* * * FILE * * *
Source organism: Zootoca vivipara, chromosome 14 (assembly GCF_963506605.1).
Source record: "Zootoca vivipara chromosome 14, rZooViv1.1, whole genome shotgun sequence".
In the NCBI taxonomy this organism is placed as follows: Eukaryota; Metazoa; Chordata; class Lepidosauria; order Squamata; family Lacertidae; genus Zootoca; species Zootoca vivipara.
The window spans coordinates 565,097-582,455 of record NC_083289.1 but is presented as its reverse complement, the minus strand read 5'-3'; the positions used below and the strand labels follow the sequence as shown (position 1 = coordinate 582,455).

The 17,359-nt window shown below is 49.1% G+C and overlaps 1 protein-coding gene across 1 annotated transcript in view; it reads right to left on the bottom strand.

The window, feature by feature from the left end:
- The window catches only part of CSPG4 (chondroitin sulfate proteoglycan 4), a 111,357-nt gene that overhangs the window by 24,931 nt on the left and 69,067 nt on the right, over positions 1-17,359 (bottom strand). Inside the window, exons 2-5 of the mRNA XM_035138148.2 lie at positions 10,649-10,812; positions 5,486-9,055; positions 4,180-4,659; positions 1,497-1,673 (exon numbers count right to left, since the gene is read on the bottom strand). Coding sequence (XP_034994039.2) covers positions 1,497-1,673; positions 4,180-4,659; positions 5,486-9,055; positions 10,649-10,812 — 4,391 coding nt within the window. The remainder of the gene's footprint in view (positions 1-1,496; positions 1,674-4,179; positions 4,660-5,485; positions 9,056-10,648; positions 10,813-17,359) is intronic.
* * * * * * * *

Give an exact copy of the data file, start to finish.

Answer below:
Source organism: Zootoca vivipara, chromosome 14 (assembly GCF_963506605.1).
Source record: "Zootoca vivipara chromosome 14, rZooViv1.1, whole genome shotgun sequence".
In the NCBI taxonomy this organism is placed as follows: Eukaryota; Metazoa; Chordata; class Lepidosauria; order Squamata; family Lacertidae; genus Zootoca; species Zootoca vivipara.
The window spans coordinates 565,097-582,455 of record NC_083289.1 but is presented as its reverse complement, the minus strand read 5'-3'; the positions used below and the strand labels follow the sequence as shown (position 1 = coordinate 582,455).

The 17,359-nt window shown below is 49.1% G+C and overlaps 1 protein-coding gene across 1 annotated transcript in view; it reads right to left on the bottom strand.

The window, feature by feature from the left end:
- The window catches only part of CSPG4 (chondroitin sulfate proteoglycan 4), a 111,357-nt gene that overhangs the window by 24,931 nt on the left and 69,067 nt on the right, over positions 1-17,359 (bottom strand). Inside the window, exons 2-5 of the mRNA XM_035138148.2 lie at positions 10,649-10,812; positions 5,486-9,055; positions 4,180-4,659; positions 1,497-1,673 (exon numbers count right to left, since the gene is read on the bottom strand). Coding sequence (XP_034994039.2) covers positions 1,497-1,673; positions 4,180-4,659; positions 5,486-9,055; positions 10,649-10,812 — 4,391 coding nt within the window. The remainder of the gene's footprint in view (positions 1-1,496; positions 1,674-4,179; positions 4,660-5,485; positions 9,056-10,648; positions 10,813-17,359) is intronic.